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The World Health Organization is meeting to determine if COVID-19 should still be considered a global emergency.
But while the emergency phase may soon be over, the pandemic isn’t.
Rising hospitalizations and new Omicron subvariants are raising concern for Canada’s overburdened health-care system.
COVID-19 may no longer be seen as the global emergency it once was, but with highly contagious new subvariants emerging that have the potential to drive future waves at a time when the health-care system is already overburdened — when will the pandemic end?
“So much of the world, so many of us just so desperately want this to be over, but unfortunately it’s not,” Dr. Maria Van Kerkhove, the World Health Organization’s technical lead for COVID-19, said in an interview with CBC News.
“We’re still in the middle of this, in a sense, but we have never been as close to the end.”
The uncertainty around the end of the pandemic lies with the virus itself, which continues to rapidly mutate with more than 300 Omicron subvariants currently being tracked by the WHO worldwide, Van Kerkhove said.
“The virus is evolving and it’s unpredictable,” she added. “We don’t know exactly what the characteristics of the next variant will be.”
New Omicron subvariants derived from previous strains like BA.2, BA.4 and BA.5 are showing high levels of immune evasion, unlike anything we’ve seen before in the pandemic, but what exactly that means in terms of real world transmission remains to be seen.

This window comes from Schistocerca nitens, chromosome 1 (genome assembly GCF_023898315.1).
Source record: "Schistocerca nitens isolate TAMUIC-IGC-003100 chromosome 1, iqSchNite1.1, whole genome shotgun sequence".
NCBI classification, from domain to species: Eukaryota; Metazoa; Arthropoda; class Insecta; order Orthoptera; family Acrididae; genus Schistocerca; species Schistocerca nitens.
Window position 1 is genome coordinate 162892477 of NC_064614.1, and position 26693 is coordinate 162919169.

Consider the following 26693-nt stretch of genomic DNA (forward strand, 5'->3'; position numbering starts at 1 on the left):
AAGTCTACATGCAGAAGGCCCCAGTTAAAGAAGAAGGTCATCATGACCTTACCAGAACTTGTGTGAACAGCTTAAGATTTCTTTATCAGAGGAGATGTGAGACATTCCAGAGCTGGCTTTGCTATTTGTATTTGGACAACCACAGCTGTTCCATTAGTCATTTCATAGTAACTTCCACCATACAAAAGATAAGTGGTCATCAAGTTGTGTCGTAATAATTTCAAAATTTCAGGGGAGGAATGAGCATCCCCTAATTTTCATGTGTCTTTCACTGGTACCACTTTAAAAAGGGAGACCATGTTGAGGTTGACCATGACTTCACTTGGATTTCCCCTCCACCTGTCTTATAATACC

“We’re in the second act of a three-act play,” Michael Osterholm, an epidemiologist and director of the Center for Infectious Disease Research and Policy at the University of Minnesota, said in an interview with CBC News.
“How can you declare the pandemic is over when we don’t know what the next act is?”
Europe has entered a new COVID wave, while Ontario, Quebec, Manitoba, New Brunswick and B.C. are already seeing a rise in hospitalizations — putting added pressure on the health-care system just as a resurgence of seasonal illnesses like the flu are expected to hit hard.
“We have the tools now to end the emergency of COVID in every single country,” Van Kerkhove said. “The challenge of ending the pandemic is something different.”
COVID isn’t going anywhere
One thing is for sure, COVID isn’t going anywhere. The virus continues to spread around the world in one form or another and has even taken root in animal reservoirs like white-tailed deer — meaning eliminating it entirely is no longer possible.
But while the pandemic may not be over, the end of the emergency phase is still in sight. The WHO launched an ambitious plan earlier this year to end the COVID-19 emergency in every country in the world by the end of 2022 using available tools like vaccinations, antivirals and therapeutics to continue to prevent severe illness and death.
“Clearly we’re in a very different situation now,” WHO Director-General Tedros Adhanom Ghebreyesus said during a news conference Wednesday, ahead of a committee meeting to determine if COVID is still a Public Health Emergency of International Concern (PHEIC).
“But the pandemic is not over and there is much more work to be done.”